Friday, 19 May 2017

Why is the growing ethnic diversity of the pew not reflected on the altar?

One of the most striking features of the annual migrant mass tomorrow will be the contrast in ethnic diversity between the people in the pew and the clergy on the altar.

The pews are awash with the many races that make up the universal Catholic Church, a panorama of multi-cultural diversity. On the altar, there is a uniformity of whiteness, with priests drawn in the main from the continent of Europe. The distinction is striking and instructive.

The Church ofcourse is not the only institution that fails to reflect the diversity of people on the ground amongst its representatives. Take Parliament, where there are just 41 Black and Ethnic Minority (BAME) MPs, some 76 short of the number required to reflect the diversity of the population.  Business is even worse, with less than 2% of the directors of FTSE 150 companies being drawn from a BAME background.

Public institutions, though, including the Church, have recognised the need for more diversity amongst their leaders. This was acknowledged with the publication of Lord William Macpherson’s report (1999), which defined institutional racism as being “the collective failure of an organisation to provide an appropriate and professional service to people because of their colour, culture or ethnic origin.” At the time, the Catholic Bishops Conference of England and Wales welcomed the definition, urging “Catholic organisations and institutions to look again at how they could better serve minority ethnic communities in our society.” However, 18 years on, progress appears to have been very slow, certainly in terms of the clergy.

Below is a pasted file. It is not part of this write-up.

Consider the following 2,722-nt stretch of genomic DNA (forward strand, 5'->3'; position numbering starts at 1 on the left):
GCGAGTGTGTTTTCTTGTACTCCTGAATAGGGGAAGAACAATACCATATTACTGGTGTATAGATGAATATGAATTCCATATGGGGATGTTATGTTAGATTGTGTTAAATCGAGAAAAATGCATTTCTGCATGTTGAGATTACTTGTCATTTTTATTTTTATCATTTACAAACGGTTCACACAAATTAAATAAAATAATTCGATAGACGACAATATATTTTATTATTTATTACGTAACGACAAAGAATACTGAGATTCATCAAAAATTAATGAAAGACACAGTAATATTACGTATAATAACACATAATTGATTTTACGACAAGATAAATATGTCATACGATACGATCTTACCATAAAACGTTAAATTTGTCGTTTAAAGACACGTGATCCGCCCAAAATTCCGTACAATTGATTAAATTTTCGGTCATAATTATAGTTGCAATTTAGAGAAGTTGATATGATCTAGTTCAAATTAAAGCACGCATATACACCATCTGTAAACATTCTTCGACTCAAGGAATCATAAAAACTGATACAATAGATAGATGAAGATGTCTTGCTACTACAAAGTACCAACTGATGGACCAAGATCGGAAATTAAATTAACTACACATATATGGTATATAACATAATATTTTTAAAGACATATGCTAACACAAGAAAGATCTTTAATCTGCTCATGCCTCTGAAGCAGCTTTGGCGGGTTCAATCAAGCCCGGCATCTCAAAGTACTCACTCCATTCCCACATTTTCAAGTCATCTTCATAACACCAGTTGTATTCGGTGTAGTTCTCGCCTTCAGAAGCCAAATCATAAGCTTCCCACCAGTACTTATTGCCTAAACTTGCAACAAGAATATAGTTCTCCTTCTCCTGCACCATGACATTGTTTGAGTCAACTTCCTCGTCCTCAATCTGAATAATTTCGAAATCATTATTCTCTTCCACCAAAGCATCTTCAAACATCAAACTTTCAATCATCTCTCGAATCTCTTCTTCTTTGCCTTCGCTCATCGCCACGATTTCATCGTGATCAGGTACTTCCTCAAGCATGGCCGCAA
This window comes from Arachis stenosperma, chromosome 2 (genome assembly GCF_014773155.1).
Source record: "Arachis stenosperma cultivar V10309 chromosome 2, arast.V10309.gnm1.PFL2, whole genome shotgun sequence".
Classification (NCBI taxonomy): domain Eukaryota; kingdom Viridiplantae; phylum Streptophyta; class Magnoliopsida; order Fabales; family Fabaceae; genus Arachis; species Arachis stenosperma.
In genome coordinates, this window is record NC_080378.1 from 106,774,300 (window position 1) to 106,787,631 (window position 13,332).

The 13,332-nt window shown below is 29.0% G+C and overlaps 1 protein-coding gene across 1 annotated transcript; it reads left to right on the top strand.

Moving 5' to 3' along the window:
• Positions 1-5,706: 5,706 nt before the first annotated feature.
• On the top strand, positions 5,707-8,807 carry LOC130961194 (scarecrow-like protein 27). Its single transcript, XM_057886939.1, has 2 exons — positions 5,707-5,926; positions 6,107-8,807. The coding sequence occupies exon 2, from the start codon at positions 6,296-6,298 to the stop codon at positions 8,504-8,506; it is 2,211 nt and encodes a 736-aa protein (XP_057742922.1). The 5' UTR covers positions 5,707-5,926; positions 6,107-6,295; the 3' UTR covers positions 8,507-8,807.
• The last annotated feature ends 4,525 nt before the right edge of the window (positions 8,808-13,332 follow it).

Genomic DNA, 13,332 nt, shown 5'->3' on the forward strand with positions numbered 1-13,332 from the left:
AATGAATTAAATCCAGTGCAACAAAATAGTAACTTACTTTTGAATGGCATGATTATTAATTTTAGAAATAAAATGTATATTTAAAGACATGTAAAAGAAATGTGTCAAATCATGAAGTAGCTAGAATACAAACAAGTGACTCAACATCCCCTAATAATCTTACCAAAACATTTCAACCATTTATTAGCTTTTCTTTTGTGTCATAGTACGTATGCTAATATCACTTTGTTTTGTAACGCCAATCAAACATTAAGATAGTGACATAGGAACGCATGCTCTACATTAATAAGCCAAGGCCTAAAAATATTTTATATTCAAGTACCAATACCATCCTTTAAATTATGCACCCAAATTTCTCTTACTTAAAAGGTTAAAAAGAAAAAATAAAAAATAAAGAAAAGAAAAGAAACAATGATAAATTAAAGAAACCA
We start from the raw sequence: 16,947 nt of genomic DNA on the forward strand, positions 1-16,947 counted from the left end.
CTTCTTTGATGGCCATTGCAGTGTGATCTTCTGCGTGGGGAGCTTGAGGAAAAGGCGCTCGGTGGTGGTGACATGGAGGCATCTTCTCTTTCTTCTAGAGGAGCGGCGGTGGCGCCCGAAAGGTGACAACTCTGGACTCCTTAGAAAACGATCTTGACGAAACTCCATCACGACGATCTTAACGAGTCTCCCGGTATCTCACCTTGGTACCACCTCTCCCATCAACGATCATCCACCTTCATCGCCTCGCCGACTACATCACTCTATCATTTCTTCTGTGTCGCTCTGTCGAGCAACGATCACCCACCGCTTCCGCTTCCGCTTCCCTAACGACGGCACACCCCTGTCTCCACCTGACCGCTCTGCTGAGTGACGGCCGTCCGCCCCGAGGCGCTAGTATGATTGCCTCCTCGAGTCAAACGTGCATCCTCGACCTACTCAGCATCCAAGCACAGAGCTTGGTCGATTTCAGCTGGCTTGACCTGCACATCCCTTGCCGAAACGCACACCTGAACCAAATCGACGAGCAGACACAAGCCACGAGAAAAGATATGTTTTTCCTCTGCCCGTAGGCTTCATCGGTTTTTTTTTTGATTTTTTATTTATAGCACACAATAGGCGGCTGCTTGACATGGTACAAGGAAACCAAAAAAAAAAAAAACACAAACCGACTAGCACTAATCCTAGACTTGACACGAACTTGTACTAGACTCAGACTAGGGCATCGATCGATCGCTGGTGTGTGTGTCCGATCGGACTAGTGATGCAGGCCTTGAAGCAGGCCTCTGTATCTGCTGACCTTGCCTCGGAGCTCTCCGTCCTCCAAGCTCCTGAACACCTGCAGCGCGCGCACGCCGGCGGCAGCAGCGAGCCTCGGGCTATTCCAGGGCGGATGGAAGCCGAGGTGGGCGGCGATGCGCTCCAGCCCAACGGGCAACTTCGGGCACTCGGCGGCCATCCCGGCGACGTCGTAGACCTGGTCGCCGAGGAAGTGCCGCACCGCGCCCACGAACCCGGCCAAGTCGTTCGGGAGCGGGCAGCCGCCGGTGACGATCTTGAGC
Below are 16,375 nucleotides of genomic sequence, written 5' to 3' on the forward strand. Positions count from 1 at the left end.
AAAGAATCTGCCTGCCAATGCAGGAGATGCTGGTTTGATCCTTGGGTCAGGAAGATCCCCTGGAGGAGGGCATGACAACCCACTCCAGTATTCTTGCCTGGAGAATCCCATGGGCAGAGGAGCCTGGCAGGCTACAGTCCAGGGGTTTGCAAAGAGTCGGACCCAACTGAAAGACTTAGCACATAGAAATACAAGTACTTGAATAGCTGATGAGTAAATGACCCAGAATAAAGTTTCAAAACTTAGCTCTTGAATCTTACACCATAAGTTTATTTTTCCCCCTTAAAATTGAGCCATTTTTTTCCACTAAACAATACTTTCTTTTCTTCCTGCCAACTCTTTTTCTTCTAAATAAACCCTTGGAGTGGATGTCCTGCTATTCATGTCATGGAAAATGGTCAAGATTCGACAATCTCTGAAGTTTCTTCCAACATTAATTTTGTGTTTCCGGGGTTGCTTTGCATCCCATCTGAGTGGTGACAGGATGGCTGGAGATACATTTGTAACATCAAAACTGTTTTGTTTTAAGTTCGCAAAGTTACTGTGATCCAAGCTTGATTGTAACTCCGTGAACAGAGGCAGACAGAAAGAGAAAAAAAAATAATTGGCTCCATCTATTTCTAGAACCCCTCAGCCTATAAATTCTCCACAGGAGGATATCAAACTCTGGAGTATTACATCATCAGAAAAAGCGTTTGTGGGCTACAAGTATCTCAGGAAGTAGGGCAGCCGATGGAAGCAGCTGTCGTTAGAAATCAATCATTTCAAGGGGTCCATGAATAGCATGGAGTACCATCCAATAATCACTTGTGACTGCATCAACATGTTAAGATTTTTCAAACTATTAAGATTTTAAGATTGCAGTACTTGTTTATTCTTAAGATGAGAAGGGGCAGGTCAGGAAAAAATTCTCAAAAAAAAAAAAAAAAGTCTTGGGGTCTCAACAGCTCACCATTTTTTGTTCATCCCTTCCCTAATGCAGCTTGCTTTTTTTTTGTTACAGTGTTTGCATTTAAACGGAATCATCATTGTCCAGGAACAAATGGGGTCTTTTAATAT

A survey of the diocese of England and Wales by the Catholic Communications Network found many unaware of the number of BAME priests. And, where the figures were available, BAME representation tended to reflect migrant priests coming from abroad, rather than those who have come from the communities in the UK.

So, Arundel and Brighton diocese has four Polish parish priests plus another three as part of the Polish Chaplaincy and three Italian priests (two as part of the Italian Chaplaincy). There were also a Dutch, a Russian, an Indian and a Nigerian priest serving.

Of the 96 priests in Leeds diocese, six are from a BAME background – two from India, three from Africa and one Yorkshire born of mixed race.

Southwark diocese confirmed 23% of its priests were black, with another 10% from the Indian subcontinent.

The Middlesbrough diocese has “no BME priests actually incardinated into the diocese but does have four priests from abroad - three from Nigeria and one from India.”

One of the most surprising responses came from Brentwood, which includes East London - one of the most diverse areas in the country. A spokesperson for Brentwood diocese said: “I’m afraid I don’t have a record of whether a priest is black or from an ethnic minority – the main concern is whether he can offer Mass, hear confessions, etc., etc. and save souls. We could do a survey, but it would take time.